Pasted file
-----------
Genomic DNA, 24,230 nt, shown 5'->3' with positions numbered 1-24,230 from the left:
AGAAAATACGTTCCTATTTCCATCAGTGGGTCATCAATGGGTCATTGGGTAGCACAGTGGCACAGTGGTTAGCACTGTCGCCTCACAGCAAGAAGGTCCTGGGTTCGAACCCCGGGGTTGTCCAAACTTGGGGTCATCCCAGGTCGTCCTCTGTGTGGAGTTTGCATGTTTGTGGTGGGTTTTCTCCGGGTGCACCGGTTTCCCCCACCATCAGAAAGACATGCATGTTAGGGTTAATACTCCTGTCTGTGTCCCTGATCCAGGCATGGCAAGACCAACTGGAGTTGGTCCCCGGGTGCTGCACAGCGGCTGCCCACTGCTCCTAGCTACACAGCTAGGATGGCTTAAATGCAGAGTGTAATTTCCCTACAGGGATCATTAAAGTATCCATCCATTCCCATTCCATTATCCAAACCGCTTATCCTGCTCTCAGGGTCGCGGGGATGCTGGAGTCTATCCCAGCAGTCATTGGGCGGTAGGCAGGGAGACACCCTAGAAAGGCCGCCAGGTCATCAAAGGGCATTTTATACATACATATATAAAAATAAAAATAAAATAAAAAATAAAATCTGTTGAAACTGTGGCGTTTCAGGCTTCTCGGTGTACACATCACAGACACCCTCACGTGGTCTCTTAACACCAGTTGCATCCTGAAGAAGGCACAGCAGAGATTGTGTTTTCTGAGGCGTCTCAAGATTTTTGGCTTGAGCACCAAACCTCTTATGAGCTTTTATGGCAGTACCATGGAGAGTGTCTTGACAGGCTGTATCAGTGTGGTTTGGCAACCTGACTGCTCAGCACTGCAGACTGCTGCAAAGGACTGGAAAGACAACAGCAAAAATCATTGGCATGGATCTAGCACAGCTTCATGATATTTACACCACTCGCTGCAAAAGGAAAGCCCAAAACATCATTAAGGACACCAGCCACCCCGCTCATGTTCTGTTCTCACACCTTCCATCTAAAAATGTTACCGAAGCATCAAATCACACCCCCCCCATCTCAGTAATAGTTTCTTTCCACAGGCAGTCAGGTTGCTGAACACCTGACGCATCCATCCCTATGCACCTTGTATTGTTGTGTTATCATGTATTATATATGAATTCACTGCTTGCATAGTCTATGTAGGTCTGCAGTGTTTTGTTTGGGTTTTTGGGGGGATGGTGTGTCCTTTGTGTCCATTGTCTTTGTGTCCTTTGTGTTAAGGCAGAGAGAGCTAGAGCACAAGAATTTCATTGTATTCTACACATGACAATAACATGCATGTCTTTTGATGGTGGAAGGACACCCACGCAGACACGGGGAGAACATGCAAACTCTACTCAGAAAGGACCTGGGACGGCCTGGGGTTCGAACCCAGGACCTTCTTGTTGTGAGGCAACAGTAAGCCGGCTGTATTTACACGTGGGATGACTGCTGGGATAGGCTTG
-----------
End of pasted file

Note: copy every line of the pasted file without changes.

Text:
Genomic DNA, 24,230 nt, shown 5'->3' with positions numbered 1-24,230 from the left:
AGAAAATACGTTCCTATTTCCATCAGTGGGTCATCAATGGGTCATTGGGTAGCACAGTGGCACAGTGGTTAGCACTGTCGCCTCACAGCAAGAAGGTCCTGGGTTCGAACCCCGGGGTTGTCCAAACTTGGGGTCATCCCAGGTCGTCCTCTGTGTGGAGTTTGCATGTTTGTGGTGGGTTTTCTCCGGGTGCACCGGTTTCCCCCACCATCAGAAAGACATGCATGTTAGGGTTAATACTCCTGTCTGTGTCCCTGATCCAGGCATGGCAAGACCAACTGGAGTTGGTCCCCGGGTGCTGCACAGCGGCTGCCCACTGCTCCTAGCTACACAGCTAGGATGGCTTAAATGCAGAGTGTAATTTCCCTACAGGGATCATTAAAGTATCCATCCATTCCCATTCCATTATCCAAACCGCTTATCCTGCTCTCAGGGTCGCGGGGATGCTGGAGTCTATCCCAGCAGTCATTGGGCGGTAGGCAGGGAGACACCCTAGAAAGGCCGCCAGGTCATCAAAGGGCATTTTATACATACATATATAAAAATAAAAATAAAATAAAAAATAAAATCTGTTGAAACTGTGGCGTTTCAGGCTTCTCGGTGTACACATCACAGACACCCTCACGTGGTCTCTTAACACCAGTTGCATCCTGAAGAAGGCACAGCAGAGATTGTGTTTTCTGAGGCGTCTCAAGATTTTTGGCTTGAGCACCAAACCTCTTATGAGCTTTTATGGCAGTACCATGGAGAGTGTCTTGACAGGCTGTATCAGTGTGGTTTGGCAACCTGACTGCTCAGCACTGCAGACTGCTGCAAAGGACTGGAAAGACAACAGCAAAAATCATTGGCATGGATCTAGCACAGCTTCATGATATTTACACCACTCGCTGCAAAAGGAAAGCCCAAAACATCATTAAGGACACCAGCCACCCCGCTCATGTTCTGTTCTCACACCTTCCATCTAAAAATGTTACCGAAGCATCAAATCACACCCCCCCCATCTCAGTAATAGTTTCTTTCCACAGGCAGTCAGGTTGCTGAACACCTGACGCATCCATCCCTATGCACCTTGTATTGTTGTGTTATCATGTATTATATATGAATTCACTGCTTGCATAGTCTATGTAGGTCTGCAGTGTTTTGTTTGGGTTTTTGGGGGGATGGTGTGTCCTTTGTGTCCATTGTCTTTGTGTCCTTTGTGTTAAGGCAGAGAGAGCTAGAGCACAAGAATTTCATTGTATTCTACACATGACAATAACATGCATGTCTTTTGATGGTGGAAGGACACCCACGCAGACACGGGGAGAACATGCAAACTCTACTCAGAAAGGACCTGGGACGGCCTGGGGTTCGAACCCAGGACCTTCTTGTTGTGAGGCAACAGTAAGCCGGCTGTATTTACACGTGGGATGACTGCTGGGATAGGCTTG